If the debate had been restricted to the realm of journalistic professionalism, the case wouldn’t have sucked up so much oxygen on the Chinese Internet for an extended period of time before the Chinese New Year. As soon as the paper’s report was out, an accusation much more serious than “editorial quality control” was laid upon the publication and the journalist who wrote the report. In the story, Wang Le, the reporter, included a piece of hukou information (China’s residential registration) about Tang, with a few items partially crossed out to hide her exact identity. But certain critics were alarmed by the possibility that the girl might be tracked down with that partial information and be exposed to the risk of revenge by those newly released from jail. A storm quickly formed online that would devour Wang Le, the Paper, and the entire media circle.

The “privacy violation” argument had so much traction on line that many social media heavyweights quickly joined the chorus to condemn the Paper. Soon the accusation was blown to weird proportions. There were calls to manhunt the journalist (exposing HER personal information in the process), to punish the publication by making complaints to the authorities, or outright to lock up Wang Le.

The ferocity of the attack was distilled in the much-used slur “prosti-journalist“(as in “prostitute-journalist”, jizhe), playing with the similar pronunciations of the two professions in Chinese. All of a sudden, a large part of China’s online community was asking for the banning of the very media outlets whose existence was supposed to protect their interests.

As a genre, legal reporting is often considered one of the areas where the Chinese idea of “public opinion supervision”(yulun jiandu) is best manifested. It is also an area where the most experienced and capable journalistic talents are employed to document, scrutinize and question judicial proceedings and their consequences, creating a rare channel of interaction between the state and general society on matters of justice. Some of the historic reforms of China’s legal system in recent years, such as the abolishment of “shelter and repatriation”(a form of extrajudicial detainment), were also celebrated as landmarks in journalism. That dynamic was still playing out less than 3 years ago, when the retrial of the Nie Shubin case was received with dramatically different public sentiments. In that gruesome 1994 rape and murder case, the young Nie Shubin was quickly arrested, convicted and executed. 20 years later, the young man’s death sentence was questioned and revisited by the Supreme Court, after relentless pleading by Nie’s family and a journalistic marathon (lasting for more than a decade) by the country’s media. The forensic and procedural flaws of the original police investigation were the subject of great social media outrage. And yet in the Tang Lanlan case, netizens were surprisingly livid about journalists “daring” to ask questions about a “concluded case”.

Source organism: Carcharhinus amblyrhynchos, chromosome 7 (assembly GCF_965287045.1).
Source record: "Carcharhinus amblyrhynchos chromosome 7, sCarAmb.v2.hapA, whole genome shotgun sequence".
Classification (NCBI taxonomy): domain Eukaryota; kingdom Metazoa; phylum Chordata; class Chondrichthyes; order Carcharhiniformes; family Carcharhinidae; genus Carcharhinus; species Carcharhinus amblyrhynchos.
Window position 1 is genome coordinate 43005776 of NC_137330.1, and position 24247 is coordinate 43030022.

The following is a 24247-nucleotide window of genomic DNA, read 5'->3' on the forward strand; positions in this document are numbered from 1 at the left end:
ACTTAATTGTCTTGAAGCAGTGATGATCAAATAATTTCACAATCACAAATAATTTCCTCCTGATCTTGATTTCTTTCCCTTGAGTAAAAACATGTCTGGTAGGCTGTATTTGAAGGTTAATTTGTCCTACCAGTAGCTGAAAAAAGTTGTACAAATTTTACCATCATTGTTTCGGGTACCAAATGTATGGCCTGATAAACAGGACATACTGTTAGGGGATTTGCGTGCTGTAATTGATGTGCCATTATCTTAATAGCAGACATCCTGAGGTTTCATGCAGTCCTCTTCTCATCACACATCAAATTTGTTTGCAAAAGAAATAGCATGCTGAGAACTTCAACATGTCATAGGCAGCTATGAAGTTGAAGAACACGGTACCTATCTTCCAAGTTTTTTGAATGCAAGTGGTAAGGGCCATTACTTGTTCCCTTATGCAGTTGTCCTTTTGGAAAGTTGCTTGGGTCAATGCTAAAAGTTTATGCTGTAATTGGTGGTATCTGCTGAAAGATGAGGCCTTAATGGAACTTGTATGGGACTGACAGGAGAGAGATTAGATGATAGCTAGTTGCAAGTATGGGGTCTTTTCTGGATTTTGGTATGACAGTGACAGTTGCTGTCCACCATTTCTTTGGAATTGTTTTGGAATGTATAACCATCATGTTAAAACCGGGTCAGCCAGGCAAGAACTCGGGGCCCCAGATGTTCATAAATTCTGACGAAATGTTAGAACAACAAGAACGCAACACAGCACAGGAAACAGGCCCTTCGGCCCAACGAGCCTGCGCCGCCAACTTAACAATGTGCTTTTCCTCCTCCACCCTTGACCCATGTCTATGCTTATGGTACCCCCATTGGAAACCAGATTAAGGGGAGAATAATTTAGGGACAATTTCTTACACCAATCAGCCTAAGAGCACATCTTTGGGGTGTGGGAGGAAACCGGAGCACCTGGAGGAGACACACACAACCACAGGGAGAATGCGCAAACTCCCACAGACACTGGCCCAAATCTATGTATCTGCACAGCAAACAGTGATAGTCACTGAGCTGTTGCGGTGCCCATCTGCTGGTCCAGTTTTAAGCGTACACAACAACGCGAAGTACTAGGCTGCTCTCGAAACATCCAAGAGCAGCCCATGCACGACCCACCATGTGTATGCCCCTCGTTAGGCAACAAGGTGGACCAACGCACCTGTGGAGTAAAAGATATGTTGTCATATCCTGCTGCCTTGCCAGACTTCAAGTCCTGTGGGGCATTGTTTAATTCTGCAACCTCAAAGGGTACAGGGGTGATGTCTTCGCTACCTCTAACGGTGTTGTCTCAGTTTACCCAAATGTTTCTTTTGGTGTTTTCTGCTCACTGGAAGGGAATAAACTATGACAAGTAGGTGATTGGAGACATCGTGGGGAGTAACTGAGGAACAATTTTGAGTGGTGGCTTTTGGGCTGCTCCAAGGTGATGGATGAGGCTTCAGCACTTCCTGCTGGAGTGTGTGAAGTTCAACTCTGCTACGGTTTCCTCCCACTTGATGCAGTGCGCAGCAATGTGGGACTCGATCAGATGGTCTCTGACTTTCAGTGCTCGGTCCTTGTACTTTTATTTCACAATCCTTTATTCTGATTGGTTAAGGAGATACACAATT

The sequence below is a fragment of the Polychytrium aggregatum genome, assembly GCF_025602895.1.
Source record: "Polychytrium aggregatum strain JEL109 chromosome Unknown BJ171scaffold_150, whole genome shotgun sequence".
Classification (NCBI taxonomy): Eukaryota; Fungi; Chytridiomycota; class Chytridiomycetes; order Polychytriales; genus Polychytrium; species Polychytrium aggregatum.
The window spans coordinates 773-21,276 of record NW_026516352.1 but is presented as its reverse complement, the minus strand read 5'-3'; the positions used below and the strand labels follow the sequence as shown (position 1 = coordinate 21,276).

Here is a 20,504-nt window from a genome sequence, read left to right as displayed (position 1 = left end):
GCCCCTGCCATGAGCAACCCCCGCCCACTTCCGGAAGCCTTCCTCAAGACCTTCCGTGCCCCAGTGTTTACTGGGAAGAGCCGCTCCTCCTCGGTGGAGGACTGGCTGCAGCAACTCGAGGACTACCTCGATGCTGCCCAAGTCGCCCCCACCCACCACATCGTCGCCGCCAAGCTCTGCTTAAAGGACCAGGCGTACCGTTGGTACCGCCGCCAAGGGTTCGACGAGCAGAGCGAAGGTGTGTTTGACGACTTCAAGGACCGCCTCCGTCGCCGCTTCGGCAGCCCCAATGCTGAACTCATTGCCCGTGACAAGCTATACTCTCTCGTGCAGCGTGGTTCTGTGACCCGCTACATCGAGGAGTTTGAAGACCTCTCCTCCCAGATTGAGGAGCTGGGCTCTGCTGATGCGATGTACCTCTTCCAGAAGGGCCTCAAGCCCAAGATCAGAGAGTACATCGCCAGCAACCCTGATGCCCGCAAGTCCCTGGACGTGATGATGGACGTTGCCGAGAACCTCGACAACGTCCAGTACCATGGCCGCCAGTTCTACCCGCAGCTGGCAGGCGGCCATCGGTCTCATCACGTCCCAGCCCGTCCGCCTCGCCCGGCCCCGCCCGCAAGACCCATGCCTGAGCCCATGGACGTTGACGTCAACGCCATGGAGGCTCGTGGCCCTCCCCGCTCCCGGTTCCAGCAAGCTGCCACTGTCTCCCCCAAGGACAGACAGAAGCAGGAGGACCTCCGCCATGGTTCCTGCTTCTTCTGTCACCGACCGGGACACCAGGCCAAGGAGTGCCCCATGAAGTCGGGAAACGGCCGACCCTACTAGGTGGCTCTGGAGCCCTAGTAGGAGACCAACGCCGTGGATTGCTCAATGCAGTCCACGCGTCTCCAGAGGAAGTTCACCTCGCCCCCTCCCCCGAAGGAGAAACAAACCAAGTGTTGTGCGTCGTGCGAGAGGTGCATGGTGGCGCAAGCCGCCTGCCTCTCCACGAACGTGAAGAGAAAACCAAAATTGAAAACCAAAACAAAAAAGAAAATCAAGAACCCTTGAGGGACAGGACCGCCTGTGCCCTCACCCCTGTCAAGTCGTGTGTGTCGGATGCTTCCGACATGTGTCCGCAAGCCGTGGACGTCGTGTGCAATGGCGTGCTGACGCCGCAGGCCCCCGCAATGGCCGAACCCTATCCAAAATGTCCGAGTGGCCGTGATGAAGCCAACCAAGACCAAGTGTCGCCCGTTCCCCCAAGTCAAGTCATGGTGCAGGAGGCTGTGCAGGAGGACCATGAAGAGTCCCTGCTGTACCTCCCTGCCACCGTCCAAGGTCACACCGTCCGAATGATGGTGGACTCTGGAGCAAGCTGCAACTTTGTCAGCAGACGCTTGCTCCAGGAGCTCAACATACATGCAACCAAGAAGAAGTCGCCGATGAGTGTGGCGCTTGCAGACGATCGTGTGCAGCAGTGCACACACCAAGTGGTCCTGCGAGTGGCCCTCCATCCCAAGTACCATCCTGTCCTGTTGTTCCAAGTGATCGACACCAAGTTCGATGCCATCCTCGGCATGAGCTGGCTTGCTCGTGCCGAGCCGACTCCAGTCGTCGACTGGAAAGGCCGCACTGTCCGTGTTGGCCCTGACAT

Some saw this stiffening of attitude against critical media reports of sexual abuse cases as a kind of “over-compensation” for the chronic absence of justice for victims of similar aggressions. Netizens just wanted to believe that the convicted had been duly punished for their crime and felt offended when that belief was challenged. The intense emotional attachment can be attributed to a string of recent incidents that shaped public perception of the experience of rural victims of sexual abuse. Roughly a year ago, the jaw-dropping revelation about the Ma Panyan sisters in Chongqing rattled Chinese social media. When very young, the three girls were sold by their step father to villagers as “child-wives”, and were raped, abused and gave birth before reaching adulthood. The local authorities not only certified the “marriages”, but also dodged calls to hold the step-father and “husbands” accountable for human trafficking and rape after one of the sisters made their tragedy public on Weibo. Earlier, the Hebei government’s unwise move to publicly honor a rural school teacher for her “dedication” drew fierce net-wide criticism and ridicule. The school teacher had been abducted, raped and forced to marry a local villager. She chose to accept her fate and stayed. But the fact that her nightmarish life story was made into a beautifying movie (A Women Married to the Mountain) and later endorsed by the local government was a source of great disgust and became a permanent point of reference on the Internet.

Other cultural factors may have also played into the online perception about the case. China’s Northeast, the country’s rust belt, has seen its reputation plummet in recent years as its state-owned economy suffered. With the region’s economic decline, the public sphere is increasingly filled with tales of a morality collapse, of the people there losing their grip on the ethical codes that hold communities together. In early 2016, a Caijing journalist’s sensational account of the disturbing moral conditions of his hometown in the countryside of Northeast (e.g. married women seeking casual sex online) got him stripped of his journalistic credentials for fabricating facts and denigrating the region. This time, many netizens found the bizarre case entirely plausible in the Northeastern context and even used foreign movies such as Nicole Kidman’s Dogville to spark their imagination.